4. Read Good Books

…I was nervous and timid. Yet from reading of the people I admired—ranging from the soldiers of Valley Forge, and Morgan’s riflemen, to the heroes of my favorite stories—and from hearing of the feats performed by my Southern forefathers and kinsfolk, and from knowing my father, I felt a great admiration for men who were fearless and could hold their own in the world, and I had a great desire to be like them.  Theodore Roosevelt

Good reading stimulates the active imagination in a way that passive scrolling does not. If boys don’t enjoy reading, graphic novels like Tintin or Lucky Luke will suffice to grease the reading cogs for greater ventures into the written word. 

Many years ago, my mother packed up several of us kids into our Ford Econoline van and took us out for a hike. The younger ones were not stoked at the prospect of going for a hike in the winter, but we turned it into a game, referring to the trail blazes as “the sign of the beaver” (from Elizabeth George Speare’s novel) and handing out Native names to each sibling. Soon enough, laughter echoed through the trees and the cold became a distant memory. To this day, hiking East Coast trails on early morning or foggy treks, I still think of that book whenever I find the next blaze.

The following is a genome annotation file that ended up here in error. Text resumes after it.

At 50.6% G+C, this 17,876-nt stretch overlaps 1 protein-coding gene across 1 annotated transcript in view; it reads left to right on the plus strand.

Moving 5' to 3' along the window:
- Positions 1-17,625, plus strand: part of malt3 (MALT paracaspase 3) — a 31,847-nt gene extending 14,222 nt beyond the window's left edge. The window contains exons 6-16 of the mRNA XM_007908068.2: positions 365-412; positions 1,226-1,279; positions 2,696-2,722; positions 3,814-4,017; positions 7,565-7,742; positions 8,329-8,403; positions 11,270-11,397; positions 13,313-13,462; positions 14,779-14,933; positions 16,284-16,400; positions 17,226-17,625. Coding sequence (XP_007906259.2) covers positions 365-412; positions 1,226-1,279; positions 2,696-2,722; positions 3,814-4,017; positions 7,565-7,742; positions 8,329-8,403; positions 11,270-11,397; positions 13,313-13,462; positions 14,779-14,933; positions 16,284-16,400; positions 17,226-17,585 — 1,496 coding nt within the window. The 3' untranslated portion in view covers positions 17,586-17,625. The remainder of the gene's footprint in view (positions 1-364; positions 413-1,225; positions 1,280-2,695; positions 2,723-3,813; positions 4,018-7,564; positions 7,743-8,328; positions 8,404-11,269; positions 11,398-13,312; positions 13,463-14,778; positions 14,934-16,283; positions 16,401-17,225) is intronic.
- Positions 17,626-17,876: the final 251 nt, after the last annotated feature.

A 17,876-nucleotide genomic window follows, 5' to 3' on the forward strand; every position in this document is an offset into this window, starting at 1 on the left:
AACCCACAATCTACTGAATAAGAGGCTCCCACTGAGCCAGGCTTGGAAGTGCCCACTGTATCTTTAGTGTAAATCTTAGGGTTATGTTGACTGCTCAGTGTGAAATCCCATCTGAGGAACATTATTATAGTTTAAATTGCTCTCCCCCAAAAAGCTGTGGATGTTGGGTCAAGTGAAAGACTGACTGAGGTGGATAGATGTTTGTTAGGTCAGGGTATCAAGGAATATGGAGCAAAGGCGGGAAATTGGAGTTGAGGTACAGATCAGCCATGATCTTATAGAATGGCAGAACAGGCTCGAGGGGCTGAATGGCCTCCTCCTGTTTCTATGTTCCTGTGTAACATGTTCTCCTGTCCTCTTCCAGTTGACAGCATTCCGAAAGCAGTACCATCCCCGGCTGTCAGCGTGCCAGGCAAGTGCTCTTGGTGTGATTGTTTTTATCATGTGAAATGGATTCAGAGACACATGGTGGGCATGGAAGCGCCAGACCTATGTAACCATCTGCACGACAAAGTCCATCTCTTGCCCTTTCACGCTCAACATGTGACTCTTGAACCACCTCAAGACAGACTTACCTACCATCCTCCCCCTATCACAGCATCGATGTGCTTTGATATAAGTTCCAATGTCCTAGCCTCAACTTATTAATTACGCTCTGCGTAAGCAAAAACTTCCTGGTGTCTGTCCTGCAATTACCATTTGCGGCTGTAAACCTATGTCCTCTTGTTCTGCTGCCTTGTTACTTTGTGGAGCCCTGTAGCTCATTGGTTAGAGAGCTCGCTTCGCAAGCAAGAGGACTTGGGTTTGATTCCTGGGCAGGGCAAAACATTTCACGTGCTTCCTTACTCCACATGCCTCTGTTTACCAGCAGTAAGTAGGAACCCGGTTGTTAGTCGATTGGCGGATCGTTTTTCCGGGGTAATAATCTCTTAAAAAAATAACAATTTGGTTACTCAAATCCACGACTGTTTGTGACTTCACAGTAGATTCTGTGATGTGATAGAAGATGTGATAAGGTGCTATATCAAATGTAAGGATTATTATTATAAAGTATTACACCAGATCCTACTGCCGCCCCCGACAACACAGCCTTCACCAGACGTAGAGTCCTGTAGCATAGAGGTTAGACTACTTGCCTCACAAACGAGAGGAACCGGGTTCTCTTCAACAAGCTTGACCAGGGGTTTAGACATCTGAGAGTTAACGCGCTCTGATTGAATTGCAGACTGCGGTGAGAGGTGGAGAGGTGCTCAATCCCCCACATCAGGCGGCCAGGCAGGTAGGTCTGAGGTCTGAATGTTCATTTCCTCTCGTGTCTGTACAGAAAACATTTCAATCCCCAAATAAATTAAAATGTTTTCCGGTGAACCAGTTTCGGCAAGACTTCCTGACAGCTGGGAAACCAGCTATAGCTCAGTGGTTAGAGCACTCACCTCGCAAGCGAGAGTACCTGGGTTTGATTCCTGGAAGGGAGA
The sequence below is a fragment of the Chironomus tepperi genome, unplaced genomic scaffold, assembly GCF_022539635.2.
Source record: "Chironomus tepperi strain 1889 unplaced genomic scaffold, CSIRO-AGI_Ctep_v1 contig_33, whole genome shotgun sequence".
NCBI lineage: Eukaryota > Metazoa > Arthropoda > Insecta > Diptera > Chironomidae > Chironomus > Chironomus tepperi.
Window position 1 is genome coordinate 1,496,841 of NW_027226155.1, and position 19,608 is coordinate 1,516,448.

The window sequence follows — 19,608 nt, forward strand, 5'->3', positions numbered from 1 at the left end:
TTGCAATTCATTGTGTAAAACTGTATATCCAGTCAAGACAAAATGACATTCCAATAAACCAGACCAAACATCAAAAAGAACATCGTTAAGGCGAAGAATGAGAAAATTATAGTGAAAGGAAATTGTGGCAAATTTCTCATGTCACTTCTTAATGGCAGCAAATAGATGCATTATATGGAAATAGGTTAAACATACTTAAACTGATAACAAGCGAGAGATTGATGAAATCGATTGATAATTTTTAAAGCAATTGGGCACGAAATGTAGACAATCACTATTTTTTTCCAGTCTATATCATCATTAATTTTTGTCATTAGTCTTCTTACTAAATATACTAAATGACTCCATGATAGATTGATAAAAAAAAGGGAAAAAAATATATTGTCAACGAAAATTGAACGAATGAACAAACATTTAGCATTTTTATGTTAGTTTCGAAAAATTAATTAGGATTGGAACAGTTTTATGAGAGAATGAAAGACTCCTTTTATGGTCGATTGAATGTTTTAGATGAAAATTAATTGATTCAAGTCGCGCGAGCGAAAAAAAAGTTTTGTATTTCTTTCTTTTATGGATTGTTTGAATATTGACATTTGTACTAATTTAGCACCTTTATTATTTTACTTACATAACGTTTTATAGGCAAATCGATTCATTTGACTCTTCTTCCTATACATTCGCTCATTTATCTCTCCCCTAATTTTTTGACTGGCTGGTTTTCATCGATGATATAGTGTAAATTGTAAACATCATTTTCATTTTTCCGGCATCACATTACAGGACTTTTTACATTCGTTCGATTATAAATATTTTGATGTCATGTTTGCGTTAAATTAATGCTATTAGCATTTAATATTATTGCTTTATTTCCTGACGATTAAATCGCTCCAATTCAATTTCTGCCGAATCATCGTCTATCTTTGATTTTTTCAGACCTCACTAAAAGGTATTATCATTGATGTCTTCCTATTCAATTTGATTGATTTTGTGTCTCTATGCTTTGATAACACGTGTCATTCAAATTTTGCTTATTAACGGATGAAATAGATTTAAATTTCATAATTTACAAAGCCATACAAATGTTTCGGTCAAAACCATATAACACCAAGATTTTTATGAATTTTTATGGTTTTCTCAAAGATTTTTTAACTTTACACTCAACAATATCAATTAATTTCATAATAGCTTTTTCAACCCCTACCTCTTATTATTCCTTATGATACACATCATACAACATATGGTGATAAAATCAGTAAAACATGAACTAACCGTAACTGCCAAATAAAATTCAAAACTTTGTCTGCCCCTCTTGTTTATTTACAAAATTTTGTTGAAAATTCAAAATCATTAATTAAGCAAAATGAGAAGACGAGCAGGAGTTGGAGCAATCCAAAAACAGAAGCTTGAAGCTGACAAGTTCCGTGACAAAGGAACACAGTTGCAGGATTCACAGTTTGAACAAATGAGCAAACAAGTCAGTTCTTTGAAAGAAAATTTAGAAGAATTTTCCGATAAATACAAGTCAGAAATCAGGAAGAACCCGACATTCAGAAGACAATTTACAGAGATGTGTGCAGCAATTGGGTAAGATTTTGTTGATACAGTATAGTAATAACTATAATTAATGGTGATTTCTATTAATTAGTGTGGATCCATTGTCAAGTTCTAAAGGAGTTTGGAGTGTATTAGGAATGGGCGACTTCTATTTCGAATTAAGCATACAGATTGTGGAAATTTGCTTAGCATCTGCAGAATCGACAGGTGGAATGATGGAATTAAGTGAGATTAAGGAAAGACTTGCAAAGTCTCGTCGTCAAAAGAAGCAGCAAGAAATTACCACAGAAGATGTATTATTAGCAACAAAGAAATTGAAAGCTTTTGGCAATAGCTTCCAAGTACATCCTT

5. Eat Well

Enjoying a solo venture on a mountain many years ago, I found myself feeling somewhat lightheaded as I was cresting the tree-line. A brisk wind was blowing and snow had begun to fall, and each succeeding step seemed to carry me further into exhaustion. I was traveling light (i.e., no water or food) and it seemed that all was hopeless. In seeming desperation, I whispered a prayer to my guardian angel and stumbled forward. On my very next step, nestled between a triumvirate of rocks, I found a handful of peanut M&Ms lying on the ground, no wrapper or hiker in sight. I eagerly gobbled them up and order was restored within my anatomical system. Not one to count on miracles, ever since, I depart for day hikes with enough snacks to get me through an apocalypse (and never get around to eating them).

More than snacks, however, good meals make everything better. If you’ve got it into your mind to head for the hills, packing a scrumptious picnic will add a little zest to your day. On the flipside, planning a hearty hamburger feast to the end of an arduous trek will keep you going when the going gets tough and erase any memory of misery once you sink your teeth into it.

6. Dress Properly

In my time working as a snow coach/snowmobile guide in northwestern Wyoming, we experienced numerous days when the ambient temperature was 30 degrees below zero. Dressing poorly would have been disastrous, but dressing properly allowed one to feel as if cold was conquerable. There is a certain thrill to being able to thrive in such temperatures, and with it comes a comfortability that makes such a challenge thoroughly enjoyable.

Dressing properly—layering up (and layering down) in the mountains, comfortable walking shoes in the city, etc.—make or break a trip. On a bachelor party hike a couple years ago in New Hampshire’s White Mountains, we planned for lunch on the summit of our third peak. It was May and in the 70s at the bottom when we started out, but at the top, it was still March and in the 40s. Needless to say, with all the groomsmen in shorts and t-shirts, we skipped the summit lunch. No matter the view, it’s just not fun to be cold.